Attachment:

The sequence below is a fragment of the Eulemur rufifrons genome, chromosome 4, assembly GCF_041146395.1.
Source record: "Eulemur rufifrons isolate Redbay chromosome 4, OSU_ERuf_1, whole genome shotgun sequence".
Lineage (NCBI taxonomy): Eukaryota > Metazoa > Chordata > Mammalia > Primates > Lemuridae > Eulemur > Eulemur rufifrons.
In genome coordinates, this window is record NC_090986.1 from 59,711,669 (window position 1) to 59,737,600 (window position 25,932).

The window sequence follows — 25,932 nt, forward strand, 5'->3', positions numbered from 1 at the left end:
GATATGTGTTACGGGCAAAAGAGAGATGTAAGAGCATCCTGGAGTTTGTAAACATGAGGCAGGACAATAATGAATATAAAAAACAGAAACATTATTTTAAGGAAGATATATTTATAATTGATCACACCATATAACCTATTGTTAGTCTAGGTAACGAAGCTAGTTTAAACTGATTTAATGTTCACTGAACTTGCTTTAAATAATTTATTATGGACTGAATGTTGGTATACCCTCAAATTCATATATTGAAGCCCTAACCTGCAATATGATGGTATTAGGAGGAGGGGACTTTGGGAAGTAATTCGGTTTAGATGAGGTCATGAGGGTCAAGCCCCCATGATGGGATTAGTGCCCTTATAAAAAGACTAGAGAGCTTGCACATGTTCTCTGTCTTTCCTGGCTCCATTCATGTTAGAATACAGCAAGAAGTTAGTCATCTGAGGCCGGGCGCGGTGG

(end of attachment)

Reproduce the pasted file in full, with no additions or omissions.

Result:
The sequence below is a fragment of the Eulemur rufifrons genome, chromosome 4, assembly GCF_041146395.1.
Source record: "Eulemur rufifrons isolate Redbay chromosome 4, OSU_ERuf_1, whole genome shotgun sequence".
Lineage (NCBI taxonomy): Eukaryota > Metazoa > Chordata > Mammalia > Primates > Lemuridae > Eulemur > Eulemur rufifrons.
In genome coordinates, this window is record NC_090986.1 from 59,711,669 (window position 1) to 59,737,600 (window position 25,932).

The window sequence follows — 25,932 nt, forward strand, 5'->3', positions numbered from 1 at the left end:
GATATGTGTTACGGGCAAAAGAGAGATGTAAGAGCATCCTGGAGTTTGTAAACATGAGGCAGGACAATAATGAATATAAAAAACAGAAACATTATTTTAAGGAAGATATATTTATAATTGATCACACCATATAACCTATTGTTAGTCTAGGTAACGAAGCTAGTTTAAACTGATTTAATGTTCACTGAACTTGCTTTAAATAATTTATTATGGACTGAATGTTGGTATACCCTCAAATTCATATATTGAAGCCCTAACCTGCAATATGATGGTATTAGGAGGAGGGGACTTTGGGAAGTAATTCGGTTTAGATGAGGTCATGAGGGTCAAGCCCCCATGATGGGATTAGTGCCCTTATAAAAAGACTAGAGAGCTTGCACATGTTCTCTGTCTTTCCTGGCTCCATTCATGTTAGAATACAGCAAGAAGTTAGTCATCTGAGGCCGGGCGCGGTGG